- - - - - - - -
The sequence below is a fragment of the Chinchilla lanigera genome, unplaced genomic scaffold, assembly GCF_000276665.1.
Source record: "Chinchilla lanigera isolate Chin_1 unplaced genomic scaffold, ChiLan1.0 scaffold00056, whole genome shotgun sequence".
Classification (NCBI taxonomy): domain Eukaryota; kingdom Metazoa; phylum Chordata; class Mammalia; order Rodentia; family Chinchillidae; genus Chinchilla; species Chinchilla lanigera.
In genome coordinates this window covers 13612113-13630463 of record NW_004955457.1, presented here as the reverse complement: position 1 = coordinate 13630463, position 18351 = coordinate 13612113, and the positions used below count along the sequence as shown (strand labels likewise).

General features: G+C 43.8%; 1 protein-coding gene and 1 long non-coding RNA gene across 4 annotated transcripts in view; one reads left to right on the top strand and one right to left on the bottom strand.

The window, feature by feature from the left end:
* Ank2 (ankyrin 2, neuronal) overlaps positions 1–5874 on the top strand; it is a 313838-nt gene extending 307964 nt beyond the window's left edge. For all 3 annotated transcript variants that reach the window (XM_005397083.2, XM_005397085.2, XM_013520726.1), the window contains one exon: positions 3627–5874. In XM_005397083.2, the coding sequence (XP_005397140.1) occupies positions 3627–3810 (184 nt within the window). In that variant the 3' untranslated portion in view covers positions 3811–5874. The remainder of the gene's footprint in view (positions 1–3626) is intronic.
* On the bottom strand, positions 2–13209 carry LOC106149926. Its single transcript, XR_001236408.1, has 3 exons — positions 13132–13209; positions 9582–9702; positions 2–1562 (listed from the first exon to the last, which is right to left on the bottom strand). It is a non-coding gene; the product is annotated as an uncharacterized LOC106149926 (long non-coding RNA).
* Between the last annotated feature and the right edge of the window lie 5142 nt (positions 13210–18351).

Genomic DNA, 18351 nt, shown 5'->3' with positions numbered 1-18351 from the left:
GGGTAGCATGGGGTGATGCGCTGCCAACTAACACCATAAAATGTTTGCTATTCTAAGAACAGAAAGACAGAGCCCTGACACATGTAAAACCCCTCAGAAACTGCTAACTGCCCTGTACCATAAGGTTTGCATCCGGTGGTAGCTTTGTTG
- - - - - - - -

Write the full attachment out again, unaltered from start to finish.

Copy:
The sequence below is a fragment of the Chinchilla lanigera genome, unplaced genomic scaffold, assembly GCF_000276665.1.
Source record: "Chinchilla lanigera isolate Chin_1 unplaced genomic scaffold, ChiLan1.0 scaffold00056, whole genome shotgun sequence".
Classification (NCBI taxonomy): domain Eukaryota; kingdom Metazoa; phylum Chordata; class Mammalia; order Rodentia; family Chinchillidae; genus Chinchilla; species Chinchilla lanigera.
In genome coordinates this window covers 13612113-13630463 of record NW_004955457.1, presented here as the reverse complement: position 1 = coordinate 13630463, position 18351 = coordinate 13612113, and the positions used below count along the sequence as shown (strand labels likewise).

General features: G+C 43.8%; 1 protein-coding gene and 1 long non-coding RNA gene across 4 annotated transcripts in view; one reads left to right on the top strand and one right to left on the bottom strand.

The window, feature by feature from the left end:
* Ank2 (ankyrin 2, neuronal) overlaps positions 1–5874 on the top strand; it is a 313838-nt gene extending 307964 nt beyond the window's left edge. For all 3 annotated transcript variants that reach the window (XM_005397083.2, XM_005397085.2, XM_013520726.1), the window contains one exon: positions 3627–5874. In XM_005397083.2, the coding sequence (XP_005397140.1) occupies positions 3627–3810 (184 nt within the window). In that variant the 3' untranslated portion in view covers positions 3811–5874. The remainder of the gene's footprint in view (positions 1–3626) is intronic.
* On the bottom strand, positions 2–13209 carry LOC106149926. Its single transcript, XR_001236408.1, has 3 exons — positions 13132–13209; positions 9582–9702; positions 2–1562 (listed from the first exon to the last, which is right to left on the bottom strand). It is a non-coding gene; the product is annotated as an uncharacterized LOC106149926 (long non-coding RNA).
* Between the last annotated feature and the right edge of the window lie 5142 nt (positions 13210–18351).

Genomic DNA, 18351 nt, shown 5'->3' with positions numbered 1-18351 from the left:
GGGTAGCATGGGGTGATGCGCTGCCAACTAACACCATAAAATGTTTGCTATTCTAAGAACAGAAAGACAGAGCCCTGACACATGTAAAACCCCTCAGAAACTGCTAACTGCCCTGTACCATAAGGTTTGCATCCGGTGGTAGCTTTGTTG